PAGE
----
Oh Ryan's ships their product all over the country, and have donated boxes of the sugary spheres to Afghanistan, to an eager platoon of "Philly boys." But the reach of his company, the largest Irish potato business in production, is not a completely isolated phenomenon. Asher's, a bigger chocolatier in the Philadelphia area, attempted Irish potatoes for several years, even swiping the imagery from Oh Ryan's soon-to-be-patented box, but the sales fell off. Remarkably, outside of Oh Ryan's, Emerald's Confections, and a few smaller independent sweets proprietors, only one other company is in the business of St. Patty's Day Philadelphia-style sweetmaking: California's See's Candies.
See's have been selling Irish potatoes for ten years longer than Oh Ryan's, but the recipe might raise eyebrows among Philadelphia locals. Made with See's trademark "Divinity Filling," their Irish potatoes look and taste unlike the orbs of my youth, as they fold in English walnuts and white chocolate, and have added cocoa powder in the enrobed outer layer. Their version is heartier, more like nougat, and not as easy to thoughtlessly snack on. The variation, however, still sells remarkably well—this year, See's will produce 125,000 boxes to sell in over 200 stores.
As Lamparelli walks me through his factory, I ask him what the recommended intake of Irish potatoes is. "We held a potato eating contest for Irish Weekend in Wildwood a few years back. The guy ate over a hundred Irish potatoes in three minutes." He pauses. "But then he was throwing up all day." That answers the question, just as I pull a potato straight from the conveyor belt that boxes them.
The sweets—when they're enjoyed rather than inhaled—are on par with coconut Easter eggs or innocuous bon bons—a meaty, white inside with a sharp cinnamon bite. Emerald's Confections in Warminster, PA serves the potatoes year round, cleverly dipped with white, dark, and milk chocolate. Lamparelli claims that their recipe requires no tampering, and Hefton adds, "If it ain't broke, don't fix it," though he does admit to occasionally selling taters draped with dark chocolate, the cinnamon layer below the surface. When I taste one of these later, the Easter egg comparison is potent.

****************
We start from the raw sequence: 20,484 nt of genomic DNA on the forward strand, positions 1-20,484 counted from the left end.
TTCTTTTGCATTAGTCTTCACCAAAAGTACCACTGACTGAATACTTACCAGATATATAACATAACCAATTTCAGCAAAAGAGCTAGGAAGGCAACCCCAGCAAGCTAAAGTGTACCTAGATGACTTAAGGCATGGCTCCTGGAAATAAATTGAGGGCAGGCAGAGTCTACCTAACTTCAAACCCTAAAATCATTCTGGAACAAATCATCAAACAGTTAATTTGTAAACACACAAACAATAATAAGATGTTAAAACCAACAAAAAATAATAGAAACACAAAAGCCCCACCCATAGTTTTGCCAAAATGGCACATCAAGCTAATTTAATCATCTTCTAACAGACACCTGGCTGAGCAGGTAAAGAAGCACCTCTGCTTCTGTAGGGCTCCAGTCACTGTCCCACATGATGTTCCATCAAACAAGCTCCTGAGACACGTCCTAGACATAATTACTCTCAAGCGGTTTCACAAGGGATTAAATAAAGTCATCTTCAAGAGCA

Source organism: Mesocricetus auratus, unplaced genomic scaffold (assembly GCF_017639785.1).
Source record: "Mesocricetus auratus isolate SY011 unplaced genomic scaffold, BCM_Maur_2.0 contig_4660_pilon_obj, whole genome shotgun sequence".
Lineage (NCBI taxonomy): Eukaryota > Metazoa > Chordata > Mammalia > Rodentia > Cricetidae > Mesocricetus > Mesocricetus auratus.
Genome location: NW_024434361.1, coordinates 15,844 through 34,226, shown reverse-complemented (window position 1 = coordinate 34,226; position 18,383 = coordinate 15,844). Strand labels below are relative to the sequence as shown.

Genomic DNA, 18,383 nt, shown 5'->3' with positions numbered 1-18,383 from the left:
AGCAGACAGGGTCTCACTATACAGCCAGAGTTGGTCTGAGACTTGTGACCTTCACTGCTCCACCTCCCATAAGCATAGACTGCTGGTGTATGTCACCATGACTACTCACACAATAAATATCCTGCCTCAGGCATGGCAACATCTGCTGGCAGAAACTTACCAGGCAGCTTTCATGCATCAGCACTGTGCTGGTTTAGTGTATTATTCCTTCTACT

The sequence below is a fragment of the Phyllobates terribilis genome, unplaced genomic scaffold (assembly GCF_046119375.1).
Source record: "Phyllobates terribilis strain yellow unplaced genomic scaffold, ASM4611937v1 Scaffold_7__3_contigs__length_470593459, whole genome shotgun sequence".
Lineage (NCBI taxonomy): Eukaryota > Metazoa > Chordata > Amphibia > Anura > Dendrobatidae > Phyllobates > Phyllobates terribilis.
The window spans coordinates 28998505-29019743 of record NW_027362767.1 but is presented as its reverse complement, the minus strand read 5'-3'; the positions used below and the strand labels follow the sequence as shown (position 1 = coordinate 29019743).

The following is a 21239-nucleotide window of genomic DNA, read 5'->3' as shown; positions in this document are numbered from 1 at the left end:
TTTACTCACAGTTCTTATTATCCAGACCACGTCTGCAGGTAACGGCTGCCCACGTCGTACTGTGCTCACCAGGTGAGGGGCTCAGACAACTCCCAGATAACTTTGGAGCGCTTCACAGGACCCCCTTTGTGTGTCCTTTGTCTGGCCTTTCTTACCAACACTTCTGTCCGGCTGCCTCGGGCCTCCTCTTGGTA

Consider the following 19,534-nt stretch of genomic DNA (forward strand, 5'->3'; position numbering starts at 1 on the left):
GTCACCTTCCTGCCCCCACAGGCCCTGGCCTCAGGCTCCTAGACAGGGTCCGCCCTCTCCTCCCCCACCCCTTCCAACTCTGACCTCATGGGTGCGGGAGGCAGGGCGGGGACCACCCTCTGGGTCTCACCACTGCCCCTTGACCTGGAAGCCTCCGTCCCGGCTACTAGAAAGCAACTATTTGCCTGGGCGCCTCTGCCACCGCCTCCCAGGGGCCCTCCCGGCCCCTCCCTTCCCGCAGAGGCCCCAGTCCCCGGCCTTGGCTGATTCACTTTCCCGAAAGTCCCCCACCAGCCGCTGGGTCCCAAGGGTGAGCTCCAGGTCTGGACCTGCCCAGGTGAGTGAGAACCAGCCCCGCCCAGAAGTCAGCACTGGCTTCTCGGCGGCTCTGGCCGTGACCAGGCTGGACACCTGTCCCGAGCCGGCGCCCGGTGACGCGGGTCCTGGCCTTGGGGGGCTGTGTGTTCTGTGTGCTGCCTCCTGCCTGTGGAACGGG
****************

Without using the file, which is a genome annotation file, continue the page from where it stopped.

The machine that makes Oh Ryan's Irish potatoes is, by no surprise, over a hundred years old itself. Lamparelli found it in a basement in Kensington, a rougher area of Philadelphia, and has since kept it healthy with small modifications when needed.
"You see those wheels? They stopped working on us, so we just replaced them with inline skating wheels." The process of making the potatoes is simple and meditative, and the lined prints on the sweets come not from an added flourish, but from the conveyor belt's markings. "We're not high tech," Hefton explains. "But we are in the groove better because of that."
On leaving the building, Lamparelli bags up several boxes of potatoes for me, telling me to "bring them to my family." With roughly 97% of sales going to the Philadelphia, New Jersey, and Delaware area, the exclusivity of the candies seems like another Philly insider phenomenon (like our fanatical devotion to our sports teams or scrapple) that maybe isn't meant for outsider consumption. After all, my memories of them are partially entrenched in child-like nostalgia. As I drive away and immediately tuck into a candy, I wonder if this neither-potato-nor-Irish confection could expand outside of Philadelphia; a short layover in New York before a trip to Ireland.
About the Author: Dayna Evans is a writer and editor based in New York. Her writing has been featured in the Village Voice and Interview Magazine, and she is a contributor at The Hairpin and Gawker. You can find her at daynaevans.com and on Twitter at @hidayna.